WHEN the Lonsdale Belts were first awarded in 1909, the first three all went to Welshmen. Freddie Welsh of Pontypridd won the first ever belt contest when he beat Johnny Summers at the National Sporting Club to pick up the lightweight title on 8 November 1909. In February 1910, Jim Driscoll of Cardiff beat Seaman Arthur Hayes to win the featherweight championship. The third Welshman, Tom Thomas of Carncelyn, won the vacant middleweight title in December 1909 when he knocked out Charlie Wilson of Notting Hill in two rounds on December 20, 1909. Both Welsh and Driscoll are legendary fighters who are still well-remembered today, but what of Thomas?
Sadly, Tom Thomas is virtually forgotten but he was a great fighter. I suspect that the main reason that few know of him today is because only 20 months after he became the second Lonsdale belt-holder, he died aged just 31.
Thomas started out in his native South Wales in 1899 and he quickly established himself as the best middleweight in the valleys. He lived on an isolated farm just a few miles away from Pontypridd and, while he was not a miner himself, most of the lads he had to battle against in the many Welsh rings around at that time were.
He first came to prominence in 1903 when he won a middleweight competition at the National Sporting Club, and he remained in London for the rest of that year, picking up useful wins against some of the capital’s better middleweights. He returned to Wales in 1904 for four contests, all of which he won inside the distance. His experience in London told him that this was the place to be if he wanted to progress to the championship and so, in 1906, he based himself in London to pursue these ambitions and within the year he had beaten Pat O’Keefe to become the British middleweight champion.
Over the course of the next five years, until his untimely death, Thomas was plagued by rheumatism. This illness pretty much destroyed his aspirations to become the world middleweight champion. He was matched against Willie Lewis, Harry Lewis and Eddie McGoorty, all of whom were leading American contenders at the time, but in each instance his training was disrupted by his illness. In writing his obituary, John Murray, the editor of BN, stated that “He simply could not train. He was scarcely able to move about, and so was compelled to cry off, to his own bitter regret. Unfortunately for Tom, he grew to dislike publishing the real reason for being compelled to refuse contests. He had been so often obliged to explain that rheumatism had attacked him again that he commenced to be afraid that people might suspect he was only putting this forward as an excuse”.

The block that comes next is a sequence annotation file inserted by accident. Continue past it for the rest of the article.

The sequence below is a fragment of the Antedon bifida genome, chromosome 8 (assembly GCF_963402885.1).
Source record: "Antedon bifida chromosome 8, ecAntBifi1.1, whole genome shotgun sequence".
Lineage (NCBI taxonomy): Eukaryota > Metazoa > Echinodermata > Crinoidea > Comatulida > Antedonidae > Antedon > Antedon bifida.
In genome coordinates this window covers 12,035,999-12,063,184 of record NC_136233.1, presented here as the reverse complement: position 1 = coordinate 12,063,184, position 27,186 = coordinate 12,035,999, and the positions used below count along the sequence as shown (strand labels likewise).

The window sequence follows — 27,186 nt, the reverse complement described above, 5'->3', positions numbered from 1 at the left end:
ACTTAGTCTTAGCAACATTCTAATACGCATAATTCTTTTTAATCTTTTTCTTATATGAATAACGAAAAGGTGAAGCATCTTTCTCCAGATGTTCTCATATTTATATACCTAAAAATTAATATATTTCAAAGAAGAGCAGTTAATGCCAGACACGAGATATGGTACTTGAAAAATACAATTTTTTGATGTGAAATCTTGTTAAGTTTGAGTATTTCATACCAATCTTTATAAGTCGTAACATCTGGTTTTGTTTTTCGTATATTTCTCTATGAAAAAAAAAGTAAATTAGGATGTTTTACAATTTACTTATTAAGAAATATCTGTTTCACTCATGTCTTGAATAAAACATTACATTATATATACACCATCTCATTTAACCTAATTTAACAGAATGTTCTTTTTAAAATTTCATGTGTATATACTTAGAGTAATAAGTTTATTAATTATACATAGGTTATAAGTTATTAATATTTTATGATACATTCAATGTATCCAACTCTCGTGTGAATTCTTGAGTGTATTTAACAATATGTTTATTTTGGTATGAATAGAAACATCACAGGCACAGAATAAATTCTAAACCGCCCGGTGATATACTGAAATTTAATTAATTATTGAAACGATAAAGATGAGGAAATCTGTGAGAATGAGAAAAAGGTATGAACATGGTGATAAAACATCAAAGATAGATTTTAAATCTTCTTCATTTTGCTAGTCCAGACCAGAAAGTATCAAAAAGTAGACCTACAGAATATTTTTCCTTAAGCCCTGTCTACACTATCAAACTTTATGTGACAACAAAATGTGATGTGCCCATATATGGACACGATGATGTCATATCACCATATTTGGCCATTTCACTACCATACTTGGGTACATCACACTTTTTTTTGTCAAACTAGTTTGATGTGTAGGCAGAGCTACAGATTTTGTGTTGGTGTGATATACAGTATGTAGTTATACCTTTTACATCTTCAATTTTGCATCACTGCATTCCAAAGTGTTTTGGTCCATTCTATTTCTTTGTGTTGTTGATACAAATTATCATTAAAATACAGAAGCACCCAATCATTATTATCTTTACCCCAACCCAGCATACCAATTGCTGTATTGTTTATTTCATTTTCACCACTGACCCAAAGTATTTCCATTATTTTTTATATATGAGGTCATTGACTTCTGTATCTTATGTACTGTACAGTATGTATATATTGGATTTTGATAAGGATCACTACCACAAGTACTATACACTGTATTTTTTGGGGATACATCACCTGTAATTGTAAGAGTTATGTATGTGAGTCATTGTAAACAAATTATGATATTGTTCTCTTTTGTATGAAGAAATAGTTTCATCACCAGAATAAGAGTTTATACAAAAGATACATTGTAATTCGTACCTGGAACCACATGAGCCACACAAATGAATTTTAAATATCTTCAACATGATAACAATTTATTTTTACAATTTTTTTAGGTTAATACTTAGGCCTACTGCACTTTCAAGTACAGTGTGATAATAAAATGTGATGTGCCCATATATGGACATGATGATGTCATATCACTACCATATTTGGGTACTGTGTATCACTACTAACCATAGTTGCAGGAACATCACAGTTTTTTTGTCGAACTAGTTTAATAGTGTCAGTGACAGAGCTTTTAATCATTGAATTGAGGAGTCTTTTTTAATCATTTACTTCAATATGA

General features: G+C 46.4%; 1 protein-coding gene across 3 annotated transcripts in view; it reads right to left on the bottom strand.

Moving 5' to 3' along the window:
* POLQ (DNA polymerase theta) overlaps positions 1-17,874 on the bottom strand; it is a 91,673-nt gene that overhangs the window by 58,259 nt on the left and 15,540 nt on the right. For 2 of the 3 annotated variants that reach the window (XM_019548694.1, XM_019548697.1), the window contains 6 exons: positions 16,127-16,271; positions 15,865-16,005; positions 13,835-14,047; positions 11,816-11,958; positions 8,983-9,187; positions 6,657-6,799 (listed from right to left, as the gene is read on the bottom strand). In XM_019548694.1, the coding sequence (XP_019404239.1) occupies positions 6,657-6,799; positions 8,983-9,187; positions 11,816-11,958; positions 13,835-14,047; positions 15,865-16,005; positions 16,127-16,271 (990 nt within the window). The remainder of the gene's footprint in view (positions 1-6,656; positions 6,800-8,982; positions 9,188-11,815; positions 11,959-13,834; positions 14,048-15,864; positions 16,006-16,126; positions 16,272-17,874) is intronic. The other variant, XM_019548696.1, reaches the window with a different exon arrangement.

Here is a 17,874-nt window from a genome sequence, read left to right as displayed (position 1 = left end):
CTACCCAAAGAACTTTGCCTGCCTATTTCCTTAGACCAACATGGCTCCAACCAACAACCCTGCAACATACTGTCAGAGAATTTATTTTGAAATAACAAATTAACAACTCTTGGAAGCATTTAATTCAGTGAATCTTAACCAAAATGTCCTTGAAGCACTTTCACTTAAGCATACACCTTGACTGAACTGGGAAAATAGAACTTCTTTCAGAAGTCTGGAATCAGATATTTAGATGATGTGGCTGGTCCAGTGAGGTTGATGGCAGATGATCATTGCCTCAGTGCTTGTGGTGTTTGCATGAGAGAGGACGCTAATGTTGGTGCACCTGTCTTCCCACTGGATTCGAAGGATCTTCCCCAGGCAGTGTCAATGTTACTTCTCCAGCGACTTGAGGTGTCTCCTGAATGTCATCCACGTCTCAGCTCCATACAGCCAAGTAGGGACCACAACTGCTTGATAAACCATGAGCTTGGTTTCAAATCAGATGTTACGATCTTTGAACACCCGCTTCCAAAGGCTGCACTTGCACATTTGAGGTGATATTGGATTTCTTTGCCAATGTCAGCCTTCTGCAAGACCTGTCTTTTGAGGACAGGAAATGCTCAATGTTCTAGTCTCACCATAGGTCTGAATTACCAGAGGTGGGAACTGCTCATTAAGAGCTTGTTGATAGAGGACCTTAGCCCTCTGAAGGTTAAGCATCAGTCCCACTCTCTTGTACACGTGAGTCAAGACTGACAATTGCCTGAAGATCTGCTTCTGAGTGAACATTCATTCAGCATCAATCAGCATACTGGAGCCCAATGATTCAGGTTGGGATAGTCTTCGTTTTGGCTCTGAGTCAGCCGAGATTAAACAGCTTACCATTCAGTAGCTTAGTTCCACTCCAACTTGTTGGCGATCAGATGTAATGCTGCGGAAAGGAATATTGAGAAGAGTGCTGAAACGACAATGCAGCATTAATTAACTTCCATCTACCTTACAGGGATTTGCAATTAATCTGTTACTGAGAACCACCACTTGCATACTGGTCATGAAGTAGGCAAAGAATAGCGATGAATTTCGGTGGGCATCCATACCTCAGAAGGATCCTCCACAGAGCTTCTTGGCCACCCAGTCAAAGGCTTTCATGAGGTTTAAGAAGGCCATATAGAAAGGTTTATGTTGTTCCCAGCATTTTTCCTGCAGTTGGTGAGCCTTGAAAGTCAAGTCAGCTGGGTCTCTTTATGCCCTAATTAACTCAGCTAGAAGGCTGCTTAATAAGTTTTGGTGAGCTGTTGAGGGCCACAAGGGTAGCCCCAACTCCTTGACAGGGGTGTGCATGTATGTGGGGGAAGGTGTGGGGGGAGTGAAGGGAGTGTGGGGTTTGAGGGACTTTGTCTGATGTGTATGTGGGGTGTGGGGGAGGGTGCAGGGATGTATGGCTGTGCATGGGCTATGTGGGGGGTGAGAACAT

Despite suffering so badly from an illness that usually afflicts people when they are much older, Thomas still managed to rack up some very decent victories, and in the 16 contests that he fought after becoming champion he lost only two, against Jim Sullivan in November 1910, when he lost his title, and against Bandsman Rice in his last contest, when Tom was disqualified in the 18th round of a 20-rounder at Wonderland, Whitechapel. All but one of his victories during this period came by stoppage and most of them lasted only two or three rounds. He was taken the distance by Bartley Connelly, another decent American, in a 20-rounder at Liverpool in 1908.
When he won the belt, he did so with clinical precision as the BN report reveals, “Thomas, with a left hook to the chin, sent Wilson backwards across the ring. Tom jumped after him and smashed the right on the point, and Wilson spun round and dripped flat on his back with arms extended. The fatal count commenced”.
Poor Tom Thomas, at the time of his death negotiations were underway to match him with Billy Papke. That would have been interesting.